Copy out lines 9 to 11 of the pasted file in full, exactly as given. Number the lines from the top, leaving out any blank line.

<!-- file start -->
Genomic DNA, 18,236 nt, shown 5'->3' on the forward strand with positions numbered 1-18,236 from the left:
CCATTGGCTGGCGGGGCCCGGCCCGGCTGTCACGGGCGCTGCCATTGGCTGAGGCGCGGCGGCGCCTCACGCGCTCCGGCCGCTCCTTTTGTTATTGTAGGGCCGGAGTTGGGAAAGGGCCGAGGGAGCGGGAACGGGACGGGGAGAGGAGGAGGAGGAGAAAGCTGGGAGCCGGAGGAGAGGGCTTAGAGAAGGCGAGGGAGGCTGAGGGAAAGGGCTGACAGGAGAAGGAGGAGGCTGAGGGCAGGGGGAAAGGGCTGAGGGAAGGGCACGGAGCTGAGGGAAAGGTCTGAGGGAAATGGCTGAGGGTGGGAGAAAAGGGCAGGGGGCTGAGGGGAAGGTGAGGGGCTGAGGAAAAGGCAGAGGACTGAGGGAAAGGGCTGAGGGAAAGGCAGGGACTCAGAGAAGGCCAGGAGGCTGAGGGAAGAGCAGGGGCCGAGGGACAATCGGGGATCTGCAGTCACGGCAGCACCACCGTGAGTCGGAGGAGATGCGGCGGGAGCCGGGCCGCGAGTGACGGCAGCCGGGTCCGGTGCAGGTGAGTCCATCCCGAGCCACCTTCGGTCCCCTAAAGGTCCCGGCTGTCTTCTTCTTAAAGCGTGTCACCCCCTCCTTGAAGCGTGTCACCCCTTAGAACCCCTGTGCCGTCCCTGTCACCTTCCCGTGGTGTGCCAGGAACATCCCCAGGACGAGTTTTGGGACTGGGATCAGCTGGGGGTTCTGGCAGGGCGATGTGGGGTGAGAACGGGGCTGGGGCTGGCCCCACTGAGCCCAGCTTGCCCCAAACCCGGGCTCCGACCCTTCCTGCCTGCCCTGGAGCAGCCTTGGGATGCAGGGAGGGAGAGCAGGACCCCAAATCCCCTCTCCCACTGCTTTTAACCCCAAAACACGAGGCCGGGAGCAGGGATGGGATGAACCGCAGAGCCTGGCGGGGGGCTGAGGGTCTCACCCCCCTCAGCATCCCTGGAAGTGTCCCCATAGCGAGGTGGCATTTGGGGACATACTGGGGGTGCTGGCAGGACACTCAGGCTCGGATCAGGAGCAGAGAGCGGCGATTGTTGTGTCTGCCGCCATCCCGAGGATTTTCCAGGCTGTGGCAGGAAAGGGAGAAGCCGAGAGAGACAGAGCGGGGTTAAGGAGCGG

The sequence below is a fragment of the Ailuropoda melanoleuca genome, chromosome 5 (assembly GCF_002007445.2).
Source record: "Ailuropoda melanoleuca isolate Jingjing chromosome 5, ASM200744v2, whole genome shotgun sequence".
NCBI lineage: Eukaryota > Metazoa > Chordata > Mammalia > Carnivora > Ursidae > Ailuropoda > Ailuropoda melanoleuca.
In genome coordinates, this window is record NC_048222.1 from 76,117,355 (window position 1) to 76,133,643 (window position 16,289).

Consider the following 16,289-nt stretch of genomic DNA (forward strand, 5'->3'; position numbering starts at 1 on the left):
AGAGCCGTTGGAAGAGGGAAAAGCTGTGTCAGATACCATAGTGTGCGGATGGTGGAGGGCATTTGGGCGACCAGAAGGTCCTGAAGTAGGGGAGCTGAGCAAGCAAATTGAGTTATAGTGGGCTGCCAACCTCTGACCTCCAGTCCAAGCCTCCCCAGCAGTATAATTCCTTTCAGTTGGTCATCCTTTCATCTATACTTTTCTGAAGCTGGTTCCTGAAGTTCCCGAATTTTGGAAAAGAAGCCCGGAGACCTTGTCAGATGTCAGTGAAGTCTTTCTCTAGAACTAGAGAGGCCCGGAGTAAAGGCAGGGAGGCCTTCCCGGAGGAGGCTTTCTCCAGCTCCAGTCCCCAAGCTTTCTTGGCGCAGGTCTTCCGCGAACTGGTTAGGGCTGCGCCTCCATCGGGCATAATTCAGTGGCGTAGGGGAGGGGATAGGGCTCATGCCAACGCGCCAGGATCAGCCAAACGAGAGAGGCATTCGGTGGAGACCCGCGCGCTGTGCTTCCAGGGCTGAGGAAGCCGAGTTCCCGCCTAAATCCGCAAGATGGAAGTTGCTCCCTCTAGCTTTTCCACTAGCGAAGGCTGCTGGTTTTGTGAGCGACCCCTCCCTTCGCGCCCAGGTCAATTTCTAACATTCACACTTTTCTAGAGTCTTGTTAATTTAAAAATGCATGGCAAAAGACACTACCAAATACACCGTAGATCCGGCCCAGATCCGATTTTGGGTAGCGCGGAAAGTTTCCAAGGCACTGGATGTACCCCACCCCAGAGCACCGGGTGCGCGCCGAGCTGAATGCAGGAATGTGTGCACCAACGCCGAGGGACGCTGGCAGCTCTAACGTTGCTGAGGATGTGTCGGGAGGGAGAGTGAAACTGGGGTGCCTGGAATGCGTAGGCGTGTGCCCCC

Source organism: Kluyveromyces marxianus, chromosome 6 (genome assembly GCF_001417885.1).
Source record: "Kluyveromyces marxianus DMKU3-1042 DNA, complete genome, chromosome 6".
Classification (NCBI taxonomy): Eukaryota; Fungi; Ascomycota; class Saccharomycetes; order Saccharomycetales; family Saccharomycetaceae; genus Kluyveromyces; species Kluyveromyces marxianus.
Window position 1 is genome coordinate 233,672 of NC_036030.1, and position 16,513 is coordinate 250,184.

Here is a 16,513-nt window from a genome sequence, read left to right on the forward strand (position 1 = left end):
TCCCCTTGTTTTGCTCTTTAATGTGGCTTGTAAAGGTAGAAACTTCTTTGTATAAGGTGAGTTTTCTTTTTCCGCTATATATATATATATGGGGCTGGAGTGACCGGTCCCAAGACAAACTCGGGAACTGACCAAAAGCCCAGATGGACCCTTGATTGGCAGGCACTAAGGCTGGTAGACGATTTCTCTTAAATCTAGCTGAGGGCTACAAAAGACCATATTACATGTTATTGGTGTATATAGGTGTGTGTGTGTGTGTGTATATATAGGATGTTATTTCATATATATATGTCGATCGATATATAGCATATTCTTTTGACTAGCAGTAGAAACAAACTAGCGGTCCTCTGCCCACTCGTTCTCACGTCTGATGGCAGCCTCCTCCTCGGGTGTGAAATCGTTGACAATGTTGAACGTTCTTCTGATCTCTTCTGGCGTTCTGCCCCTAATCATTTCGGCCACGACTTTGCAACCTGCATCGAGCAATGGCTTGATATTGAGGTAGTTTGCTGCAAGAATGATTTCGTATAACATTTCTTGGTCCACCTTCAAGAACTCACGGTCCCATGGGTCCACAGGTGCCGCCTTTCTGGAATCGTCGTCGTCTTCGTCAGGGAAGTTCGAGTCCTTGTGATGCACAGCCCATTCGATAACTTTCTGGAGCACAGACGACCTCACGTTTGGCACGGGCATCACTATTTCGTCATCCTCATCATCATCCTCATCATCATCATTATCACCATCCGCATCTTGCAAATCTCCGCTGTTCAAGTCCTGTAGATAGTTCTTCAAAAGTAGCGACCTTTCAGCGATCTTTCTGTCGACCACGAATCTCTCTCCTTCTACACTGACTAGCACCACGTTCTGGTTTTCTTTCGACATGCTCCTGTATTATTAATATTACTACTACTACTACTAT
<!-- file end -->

Source organism: Kluyveromyces marxianus, chromosome 6 (genome assembly GCF_001417885.1).
Source record: "Kluyveromyces marxianus DMKU3-1042 DNA, complete genome, chromosome 6".
Classification (NCBI taxonomy): Eukaryota; Fungi; Ascomycota; class Saccharomycetes; order Saccharomycetales; family Saccharomycetaceae; genus Kluyveromyces; species Kluyveromyces marxianus.